Beth was born in Pawhuska, Oklahoma, a small town located in the Osage hills in spring of 1961, and developed a keen interest in painting in early childhood. She is best known for her figurative western oils and acrylic paintings, with nostalgic themes and bold use of color, but has also enjoyed considerable success in bronze sculpture, pencil drawings and pastels. After receiving a full art scholarship from the University of Science and Art in Oklahoma in 1979, she attended college until 1982 and has since worked exclusively as a visual artist.
Beth's work has been featured in many one-person and group shows in such fine galleries as throughout the west. At the early age of 16 she was given her first one-woman show at the Oklahoma Territorial Museum in historic Guthrie, Oklahoma, and is the recipient of numerous commissions , for both books and magazines, and private collections. In 1999 she was chosen to be the Jackson Hole Fall Arts Festival poster artist. Beth has been written about in feature articles in several prominent magazines including Southwest Art. In addition her work is in private , public and corporate collections in the United States and abroad, including those at the Kameoka Historical Museum, Kyoto Japan, and the Latvian Artist Association in Riga, Latvia.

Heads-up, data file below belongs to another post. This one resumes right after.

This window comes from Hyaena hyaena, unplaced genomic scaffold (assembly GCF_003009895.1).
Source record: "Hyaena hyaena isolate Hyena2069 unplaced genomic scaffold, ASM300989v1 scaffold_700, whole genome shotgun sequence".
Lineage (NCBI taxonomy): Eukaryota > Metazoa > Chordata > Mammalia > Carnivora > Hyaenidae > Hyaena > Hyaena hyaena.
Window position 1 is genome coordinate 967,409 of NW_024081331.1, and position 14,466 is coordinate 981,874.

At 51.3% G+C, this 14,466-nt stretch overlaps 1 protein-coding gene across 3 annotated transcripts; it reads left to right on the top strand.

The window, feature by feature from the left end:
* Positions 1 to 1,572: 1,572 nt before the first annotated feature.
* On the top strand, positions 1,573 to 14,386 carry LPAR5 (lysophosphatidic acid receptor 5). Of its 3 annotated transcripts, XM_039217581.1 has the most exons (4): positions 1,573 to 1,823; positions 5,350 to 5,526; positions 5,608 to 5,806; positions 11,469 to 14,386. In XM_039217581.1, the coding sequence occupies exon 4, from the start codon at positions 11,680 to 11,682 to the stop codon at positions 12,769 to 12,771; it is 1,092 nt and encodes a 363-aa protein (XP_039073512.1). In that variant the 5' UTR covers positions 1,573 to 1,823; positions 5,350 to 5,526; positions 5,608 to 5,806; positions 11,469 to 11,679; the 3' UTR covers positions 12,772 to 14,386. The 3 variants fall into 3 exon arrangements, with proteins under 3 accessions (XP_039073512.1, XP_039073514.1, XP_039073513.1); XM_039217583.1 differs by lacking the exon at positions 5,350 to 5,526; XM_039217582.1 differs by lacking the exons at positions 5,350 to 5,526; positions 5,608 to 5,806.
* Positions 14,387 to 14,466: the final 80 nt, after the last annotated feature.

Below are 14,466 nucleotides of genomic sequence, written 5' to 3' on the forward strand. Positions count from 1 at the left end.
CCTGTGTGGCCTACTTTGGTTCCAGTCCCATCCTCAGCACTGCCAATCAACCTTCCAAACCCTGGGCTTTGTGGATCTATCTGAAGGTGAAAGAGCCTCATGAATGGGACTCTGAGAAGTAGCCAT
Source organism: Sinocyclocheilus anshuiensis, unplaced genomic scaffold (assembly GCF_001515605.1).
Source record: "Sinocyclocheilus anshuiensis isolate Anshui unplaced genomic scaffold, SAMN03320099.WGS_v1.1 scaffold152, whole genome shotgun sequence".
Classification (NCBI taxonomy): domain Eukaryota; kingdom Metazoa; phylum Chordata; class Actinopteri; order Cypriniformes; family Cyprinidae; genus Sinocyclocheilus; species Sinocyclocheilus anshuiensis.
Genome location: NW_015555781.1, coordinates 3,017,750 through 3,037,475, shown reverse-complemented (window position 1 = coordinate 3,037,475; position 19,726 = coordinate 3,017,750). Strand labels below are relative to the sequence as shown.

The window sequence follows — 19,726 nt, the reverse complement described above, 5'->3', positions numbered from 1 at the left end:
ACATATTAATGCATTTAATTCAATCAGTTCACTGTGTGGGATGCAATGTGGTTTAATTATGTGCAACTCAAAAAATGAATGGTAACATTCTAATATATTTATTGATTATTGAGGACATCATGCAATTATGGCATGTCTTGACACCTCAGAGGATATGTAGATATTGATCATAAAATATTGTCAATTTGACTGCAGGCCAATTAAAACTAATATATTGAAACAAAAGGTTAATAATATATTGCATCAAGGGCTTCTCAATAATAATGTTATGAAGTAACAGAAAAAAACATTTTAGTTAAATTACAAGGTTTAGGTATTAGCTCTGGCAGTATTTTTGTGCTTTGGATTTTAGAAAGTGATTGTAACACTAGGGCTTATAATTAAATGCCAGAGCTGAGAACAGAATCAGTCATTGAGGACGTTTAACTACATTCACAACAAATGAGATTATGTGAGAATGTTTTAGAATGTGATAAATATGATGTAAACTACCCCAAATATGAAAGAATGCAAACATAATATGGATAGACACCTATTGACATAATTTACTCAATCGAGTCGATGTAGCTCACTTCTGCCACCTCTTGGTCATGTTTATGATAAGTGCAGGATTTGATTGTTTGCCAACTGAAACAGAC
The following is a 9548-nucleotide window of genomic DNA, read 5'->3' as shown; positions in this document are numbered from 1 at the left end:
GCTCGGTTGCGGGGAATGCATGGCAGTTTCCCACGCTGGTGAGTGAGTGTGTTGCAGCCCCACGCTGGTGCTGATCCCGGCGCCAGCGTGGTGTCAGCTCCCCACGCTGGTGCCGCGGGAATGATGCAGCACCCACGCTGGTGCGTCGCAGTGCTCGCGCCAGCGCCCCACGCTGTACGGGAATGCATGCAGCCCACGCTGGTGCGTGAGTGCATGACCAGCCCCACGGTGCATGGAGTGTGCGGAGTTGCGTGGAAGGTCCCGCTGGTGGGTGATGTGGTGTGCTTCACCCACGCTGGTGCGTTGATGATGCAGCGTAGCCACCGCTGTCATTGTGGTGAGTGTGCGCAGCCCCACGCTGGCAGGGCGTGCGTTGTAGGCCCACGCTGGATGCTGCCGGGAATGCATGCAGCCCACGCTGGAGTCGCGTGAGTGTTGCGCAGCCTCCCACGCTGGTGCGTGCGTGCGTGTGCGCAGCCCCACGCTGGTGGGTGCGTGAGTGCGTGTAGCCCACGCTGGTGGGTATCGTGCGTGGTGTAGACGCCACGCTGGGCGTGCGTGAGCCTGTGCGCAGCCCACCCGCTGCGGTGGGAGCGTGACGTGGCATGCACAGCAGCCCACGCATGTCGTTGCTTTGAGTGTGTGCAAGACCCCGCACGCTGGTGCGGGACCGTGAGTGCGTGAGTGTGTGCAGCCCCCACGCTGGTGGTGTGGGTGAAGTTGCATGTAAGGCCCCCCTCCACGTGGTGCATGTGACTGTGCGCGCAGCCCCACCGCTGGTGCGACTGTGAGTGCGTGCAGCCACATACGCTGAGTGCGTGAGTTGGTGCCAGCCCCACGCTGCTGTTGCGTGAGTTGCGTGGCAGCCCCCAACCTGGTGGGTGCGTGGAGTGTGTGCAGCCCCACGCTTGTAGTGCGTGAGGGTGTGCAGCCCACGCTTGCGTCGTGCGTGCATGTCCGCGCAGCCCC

"When I began selling artwork around the age of 16, I was mostly interested in the organic form of humans and the style of realism. After years of portraiture and ever-increasing photorealism, I became disenchanted with what I was accomplishing. What I needed was a more ‘intuitive’ process in art. So I abandoned the ‘analytical’ process of realistic color and form and began using a totally conceptual response to form and the emotions created from color. I pulled together the passions of my life... United States history, namely ,the great plains and the people that inhabit it, animals,especially horses, photography, and pre-industry lifestyle. With the old pre-1940’s photos that I had been collecting, I was able to get the perfect imagery that I could pull stories from. My archive of black and white photos, ranging from1890-1960, tell of the people that created this country and how hard they worked and played in a time when people were much more in tune with survival and seasons. I have found these photos in many places, from historic collections to dusty corners of antique stores, somehow discarded by this generation." ~ BethInquire